I read with interest a recent Salon commentary by novelist Randa Jarrar provocatively titled “Why I can’t stand white belly dancers.” She made the point that the popularity of “belly dancing” in the U.S. often has nothing to do with the rich cultural heritage that “Eastern Dance” has in the Middle East, where she grew up. She calls out “Arab drag” at restaurants and argues with Caucasians who take up Arabic-style dancing.
Jarrar notes the origins of American belly dancing in 1890s “side-show sheikhs” with their harems of exotic dancers.
This history of Arabic cultural appropriation has similar historic parallels in the use of blackface minstrelsy and the introduction of Asian images in the American pop culture of the late 1800s and early 1900s. By today’s standard’s Al Jolson singing “Mammy” or the ghastly fake-Japanese of Gilbert and Sullivan’s “The Mikado” seem ludicrous, but they were common ways that Asians and blacks were portrayed more than a century ago.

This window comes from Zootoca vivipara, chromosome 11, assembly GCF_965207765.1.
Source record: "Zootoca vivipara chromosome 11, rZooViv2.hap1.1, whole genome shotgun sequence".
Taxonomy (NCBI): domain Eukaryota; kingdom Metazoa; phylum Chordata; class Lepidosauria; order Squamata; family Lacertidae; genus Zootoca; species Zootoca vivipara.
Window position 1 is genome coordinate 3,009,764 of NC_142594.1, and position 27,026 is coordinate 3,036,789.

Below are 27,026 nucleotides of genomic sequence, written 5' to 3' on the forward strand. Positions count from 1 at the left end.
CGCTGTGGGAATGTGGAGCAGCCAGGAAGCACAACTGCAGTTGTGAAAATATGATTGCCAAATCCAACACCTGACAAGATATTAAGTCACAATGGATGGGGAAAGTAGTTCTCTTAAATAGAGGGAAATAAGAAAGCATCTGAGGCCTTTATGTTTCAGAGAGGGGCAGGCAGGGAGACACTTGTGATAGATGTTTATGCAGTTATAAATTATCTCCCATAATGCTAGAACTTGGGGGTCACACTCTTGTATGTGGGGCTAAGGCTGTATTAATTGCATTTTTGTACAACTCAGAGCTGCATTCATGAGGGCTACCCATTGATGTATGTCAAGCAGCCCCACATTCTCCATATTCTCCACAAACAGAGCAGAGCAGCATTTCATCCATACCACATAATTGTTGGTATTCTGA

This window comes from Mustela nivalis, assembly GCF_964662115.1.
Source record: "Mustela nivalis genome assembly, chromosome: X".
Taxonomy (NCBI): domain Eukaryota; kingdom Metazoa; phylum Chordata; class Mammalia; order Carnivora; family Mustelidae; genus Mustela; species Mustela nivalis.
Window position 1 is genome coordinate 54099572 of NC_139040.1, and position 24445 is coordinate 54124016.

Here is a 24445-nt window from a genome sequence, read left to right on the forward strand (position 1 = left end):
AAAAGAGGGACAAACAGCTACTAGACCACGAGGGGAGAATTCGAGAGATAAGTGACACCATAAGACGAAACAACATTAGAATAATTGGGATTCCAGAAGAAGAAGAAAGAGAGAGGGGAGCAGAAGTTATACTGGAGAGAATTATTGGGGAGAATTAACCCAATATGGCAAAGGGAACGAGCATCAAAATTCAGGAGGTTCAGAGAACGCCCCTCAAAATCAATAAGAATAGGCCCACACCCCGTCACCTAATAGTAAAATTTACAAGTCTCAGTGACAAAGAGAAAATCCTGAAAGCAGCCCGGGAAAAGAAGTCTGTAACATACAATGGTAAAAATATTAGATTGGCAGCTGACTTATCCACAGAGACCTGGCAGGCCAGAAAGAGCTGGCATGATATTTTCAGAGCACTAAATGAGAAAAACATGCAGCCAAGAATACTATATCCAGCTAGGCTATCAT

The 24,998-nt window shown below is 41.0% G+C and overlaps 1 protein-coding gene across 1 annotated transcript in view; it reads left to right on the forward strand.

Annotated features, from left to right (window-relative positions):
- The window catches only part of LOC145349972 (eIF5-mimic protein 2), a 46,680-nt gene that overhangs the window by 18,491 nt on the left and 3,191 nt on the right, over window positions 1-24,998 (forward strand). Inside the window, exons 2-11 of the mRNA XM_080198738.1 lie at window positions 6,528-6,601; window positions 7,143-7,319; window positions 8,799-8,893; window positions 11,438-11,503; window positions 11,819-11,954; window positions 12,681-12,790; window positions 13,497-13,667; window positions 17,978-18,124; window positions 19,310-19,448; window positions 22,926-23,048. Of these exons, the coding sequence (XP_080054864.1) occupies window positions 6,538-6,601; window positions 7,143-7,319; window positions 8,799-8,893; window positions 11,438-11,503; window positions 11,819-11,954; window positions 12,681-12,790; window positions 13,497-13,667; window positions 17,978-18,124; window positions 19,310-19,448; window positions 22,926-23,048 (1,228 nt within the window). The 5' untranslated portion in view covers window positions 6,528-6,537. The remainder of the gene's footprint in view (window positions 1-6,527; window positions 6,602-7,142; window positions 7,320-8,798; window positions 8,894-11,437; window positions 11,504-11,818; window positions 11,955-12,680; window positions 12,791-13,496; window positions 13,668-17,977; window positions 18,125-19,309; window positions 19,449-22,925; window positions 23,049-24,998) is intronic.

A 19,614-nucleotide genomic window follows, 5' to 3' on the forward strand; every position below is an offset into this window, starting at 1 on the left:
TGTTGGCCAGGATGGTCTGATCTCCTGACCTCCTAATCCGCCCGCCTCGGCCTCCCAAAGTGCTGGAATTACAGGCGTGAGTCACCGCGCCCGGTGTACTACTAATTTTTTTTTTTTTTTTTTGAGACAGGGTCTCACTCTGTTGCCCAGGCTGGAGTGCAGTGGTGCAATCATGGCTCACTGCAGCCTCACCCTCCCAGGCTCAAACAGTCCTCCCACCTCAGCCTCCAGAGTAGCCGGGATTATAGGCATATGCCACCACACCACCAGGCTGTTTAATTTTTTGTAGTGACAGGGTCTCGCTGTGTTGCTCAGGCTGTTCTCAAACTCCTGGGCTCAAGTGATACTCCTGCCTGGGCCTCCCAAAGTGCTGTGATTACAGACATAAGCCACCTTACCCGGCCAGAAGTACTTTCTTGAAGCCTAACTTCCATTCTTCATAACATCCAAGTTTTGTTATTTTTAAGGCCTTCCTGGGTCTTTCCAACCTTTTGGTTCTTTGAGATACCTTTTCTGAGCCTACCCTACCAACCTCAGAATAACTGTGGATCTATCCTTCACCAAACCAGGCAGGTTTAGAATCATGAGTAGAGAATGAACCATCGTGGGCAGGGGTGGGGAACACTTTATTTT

You’d think we’ve progressed – and we have, in many ways. But think back just a few months ago to the American Music Awards, and Katy Perry’s ghastly faux-Orientalist performance that featured the proverbial everything-including-the-kitchen-sink array of props that signaled “Japan” and “The Orient” without actually being authentic Japanese or Asian. Just imitation Asian, like the imitation Middle Eastern exoticism of belly dancing.
In recent years a similar discussion has gone on around the origins and current state of yoga, and how far Westerners have taken it from its Hindu spiritual roots to a mere healthy-living fad.
A couple of days after Jarrar’s opinion piece, a response essay came from a white attorney, Eugene Volokh, who blogs for the Washington Post.
His equally provocatively-titled piece, “What would Salon think of an article called, ‘Why I can’t stand Asian musicians who play Beethoven’?” reminded me that people – even smart people — don’t get it.